• Grand Mesa – Route 65 through the Grand Mesa National Forest is a fun road with panoramic views of mesas and mountains. The road is high quality and offers climbs, descents, twisties, sweepers, mountains, and forests. It’s great.
  • From Grand Mesa to I-70 – After exiting the Grand Mesa National Forest, the remainder of route 65 to the interstate is one of my favorite roads of this trip. The road follows a twisty path along a mountain stream with sheer rock walls on both sides. The road is in great condition, and there was no traffic. With no traffic, this road can be ridden aggressively. It was a ton of fun. In my experience, this segment vies with Independence Pass for the #1 or #2 spot on this trip. After this final run on route 65, I used the freeway to get east to Glenwood Springs and then south to Aspen. I waited for in Aspen, with periodic updates from my friend as he passed milestones on his run from Colorado Springs to Aspen.
  • Independence Pass and route 24 – When my friend arrived there were rain clouds threatening. We didn’t want to be at elevation in wet weather, so we just headed out back through Independence Pass the way he had just come. At this point, it was mid-day, so the traffic was much heavier than when I had done the run the previous day. Nonetheless, Independence Pass is a great run with sufficient “straightness” to get around slow moving campers and others. We stopped briefly at the Continental Divide and then continued down the other side to Twin Lakes. At Twin Lakes, we confirmed our plan to run south and east on route 24 to Woodland Park. This was redundant for Phil, but new for me. Route 24 is a perfect high country highway with great open space visibility, rolling hills, and fun sweeping turns. This was a high speed segment of open road. It was refreshing to have a long stretch of open road.
  • Route 67 and 126 – At Woodland Park we gassed up and decided on our final route. We chose to run up route 67 through Deckers and onwards to 126 to catch 285 into Denver. This turned out to be an unexpected gem. Route 67 and 126 are great roads. The roads are twisty with great pavement providing an opportunity for fun and aggressive riding. The is limited elevation change with sections through forests, along rivers, and passed picturesque farms. I would love to run these two roads again. They are very easy to reach from Denver or Colorado Springs. This segment was an excellent capstone to a great Colorado riding trip. At Woodland Park we had debated running through Colorado Springs and catching the freeway north to Denver to save on time. I am thrilled that we chose the route we did. It is a road that is worth the trip all by itself.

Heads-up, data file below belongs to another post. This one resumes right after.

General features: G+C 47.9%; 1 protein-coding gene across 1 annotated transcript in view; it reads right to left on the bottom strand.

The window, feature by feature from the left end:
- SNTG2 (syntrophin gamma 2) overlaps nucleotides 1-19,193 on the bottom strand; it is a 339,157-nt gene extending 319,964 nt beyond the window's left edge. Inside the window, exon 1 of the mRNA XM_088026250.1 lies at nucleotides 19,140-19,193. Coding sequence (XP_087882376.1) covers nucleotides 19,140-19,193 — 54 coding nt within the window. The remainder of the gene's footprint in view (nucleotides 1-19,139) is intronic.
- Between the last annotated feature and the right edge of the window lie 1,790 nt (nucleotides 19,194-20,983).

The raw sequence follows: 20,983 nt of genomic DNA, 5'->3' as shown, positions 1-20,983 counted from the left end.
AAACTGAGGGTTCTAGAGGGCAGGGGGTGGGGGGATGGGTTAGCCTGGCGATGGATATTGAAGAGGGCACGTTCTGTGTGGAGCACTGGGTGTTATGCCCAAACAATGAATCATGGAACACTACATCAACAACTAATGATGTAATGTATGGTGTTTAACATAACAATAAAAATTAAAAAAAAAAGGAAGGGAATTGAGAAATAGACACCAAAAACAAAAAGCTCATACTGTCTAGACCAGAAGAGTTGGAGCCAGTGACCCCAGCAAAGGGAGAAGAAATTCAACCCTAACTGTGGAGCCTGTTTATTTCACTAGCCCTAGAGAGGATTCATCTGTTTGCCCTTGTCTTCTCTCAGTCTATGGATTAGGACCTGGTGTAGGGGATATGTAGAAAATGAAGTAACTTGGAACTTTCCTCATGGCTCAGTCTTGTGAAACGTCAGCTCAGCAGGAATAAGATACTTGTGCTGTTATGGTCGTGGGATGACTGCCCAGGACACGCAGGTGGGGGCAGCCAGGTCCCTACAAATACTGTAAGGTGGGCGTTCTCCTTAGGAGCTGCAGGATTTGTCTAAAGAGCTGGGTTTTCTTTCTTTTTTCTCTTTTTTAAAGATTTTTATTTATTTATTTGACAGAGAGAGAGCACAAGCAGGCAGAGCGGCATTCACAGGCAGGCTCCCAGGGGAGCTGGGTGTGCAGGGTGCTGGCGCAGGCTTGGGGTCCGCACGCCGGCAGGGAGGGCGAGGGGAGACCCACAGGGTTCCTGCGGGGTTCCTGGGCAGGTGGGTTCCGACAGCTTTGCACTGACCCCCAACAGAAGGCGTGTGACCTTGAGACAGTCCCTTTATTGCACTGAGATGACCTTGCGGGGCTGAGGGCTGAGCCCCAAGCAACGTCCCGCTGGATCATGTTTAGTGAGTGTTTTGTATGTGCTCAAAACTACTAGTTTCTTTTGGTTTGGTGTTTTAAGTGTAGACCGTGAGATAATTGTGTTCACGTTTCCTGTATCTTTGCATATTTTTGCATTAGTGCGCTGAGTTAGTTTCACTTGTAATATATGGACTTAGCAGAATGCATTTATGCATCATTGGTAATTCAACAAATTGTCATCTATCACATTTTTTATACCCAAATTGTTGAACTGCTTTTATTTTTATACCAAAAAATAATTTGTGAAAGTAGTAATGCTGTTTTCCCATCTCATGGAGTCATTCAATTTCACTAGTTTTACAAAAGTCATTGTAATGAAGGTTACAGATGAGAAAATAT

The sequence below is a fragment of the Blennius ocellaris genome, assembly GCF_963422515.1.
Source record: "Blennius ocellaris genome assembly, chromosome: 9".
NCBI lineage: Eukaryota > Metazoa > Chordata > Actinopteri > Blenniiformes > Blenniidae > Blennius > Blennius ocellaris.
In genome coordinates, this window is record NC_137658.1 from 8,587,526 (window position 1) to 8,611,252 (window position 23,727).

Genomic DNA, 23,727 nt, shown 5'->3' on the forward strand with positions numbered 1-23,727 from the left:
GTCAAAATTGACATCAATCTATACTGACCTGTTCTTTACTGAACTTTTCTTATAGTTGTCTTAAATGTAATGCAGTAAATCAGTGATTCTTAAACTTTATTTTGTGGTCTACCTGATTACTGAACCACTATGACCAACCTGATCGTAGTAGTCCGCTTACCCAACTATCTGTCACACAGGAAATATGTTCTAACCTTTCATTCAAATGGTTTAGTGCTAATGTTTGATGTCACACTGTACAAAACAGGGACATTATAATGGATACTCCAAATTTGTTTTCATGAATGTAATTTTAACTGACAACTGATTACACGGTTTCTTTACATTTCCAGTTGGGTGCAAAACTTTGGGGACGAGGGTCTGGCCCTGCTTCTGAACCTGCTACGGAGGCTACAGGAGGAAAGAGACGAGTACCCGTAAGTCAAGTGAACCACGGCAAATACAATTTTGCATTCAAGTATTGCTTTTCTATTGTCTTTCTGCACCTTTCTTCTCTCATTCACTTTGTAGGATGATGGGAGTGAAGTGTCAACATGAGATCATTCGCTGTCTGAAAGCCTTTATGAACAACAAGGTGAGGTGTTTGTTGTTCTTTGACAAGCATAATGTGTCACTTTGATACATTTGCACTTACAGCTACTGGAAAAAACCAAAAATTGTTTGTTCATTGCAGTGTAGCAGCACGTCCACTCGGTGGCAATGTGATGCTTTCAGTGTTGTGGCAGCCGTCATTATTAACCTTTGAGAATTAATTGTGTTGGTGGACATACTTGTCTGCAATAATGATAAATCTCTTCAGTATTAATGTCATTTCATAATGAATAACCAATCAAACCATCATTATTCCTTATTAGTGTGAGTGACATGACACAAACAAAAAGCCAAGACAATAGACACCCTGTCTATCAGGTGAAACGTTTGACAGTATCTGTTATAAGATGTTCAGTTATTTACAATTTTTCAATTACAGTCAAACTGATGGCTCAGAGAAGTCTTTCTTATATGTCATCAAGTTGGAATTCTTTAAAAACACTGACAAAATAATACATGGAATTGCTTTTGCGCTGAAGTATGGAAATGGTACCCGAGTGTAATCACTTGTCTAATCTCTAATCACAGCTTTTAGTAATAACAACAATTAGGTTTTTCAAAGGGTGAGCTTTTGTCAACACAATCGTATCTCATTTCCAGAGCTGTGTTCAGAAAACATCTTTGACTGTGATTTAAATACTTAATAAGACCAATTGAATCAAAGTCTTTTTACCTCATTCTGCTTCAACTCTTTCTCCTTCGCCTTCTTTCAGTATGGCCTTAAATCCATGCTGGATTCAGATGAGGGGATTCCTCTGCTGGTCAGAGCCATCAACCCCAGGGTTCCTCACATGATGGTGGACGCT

• Heading East – At the north end of route 126, we headed east on 285 to Denver. Our original itinerary had us scheduled to stay near the Denver airport to be positioned on the eastern side of town for an early morning start back to Minnesota. We changed our plans and decided to pass all the way through Denver and continue on as far as we could for the day. We caught I-76 in Denver and made it all the way to Julesburg, CO, about 2.5 hrs east of Denver. Even though it was freeway riding, this section of Colorado is extremely peaceful prairie land. We were riding away from the sun on a pleasant summer night (running away from clouds behind us). There was a segment of freeway where we probably traveled more than 40 miles without encountering another vehicle on our side of the road. This was a great way to decompress from the technical riding of the mountains. And it also positioned us for a shorter ride the following day.
  • Great Day! – I rate this as my best day ever on a motorcycle (followed closely by a day I remember fondly from Mexican Hat, UT to Torrey, UT back in 2009). It was a great combination of scenery, roads, varying riding difficulties and conditions, mixed weather, and a sun-up to sun-down day in the saddle. Perfect!
Day 5: Back to Minnesota (approx 730 miles)
  • Last Leg – We were up early on Monday morning to get on the road. The ride back to Minnesota is all freeway. We made very good time, arriving in time to put the kids to bed.
I like to ride from the break of dawn to sunset with a lot of throttle and as many corners and climbs as possible*. This trip to Colorado offered all of this for three solid days. It was GREAT! My only regret is that I didn’t have more days to do the same.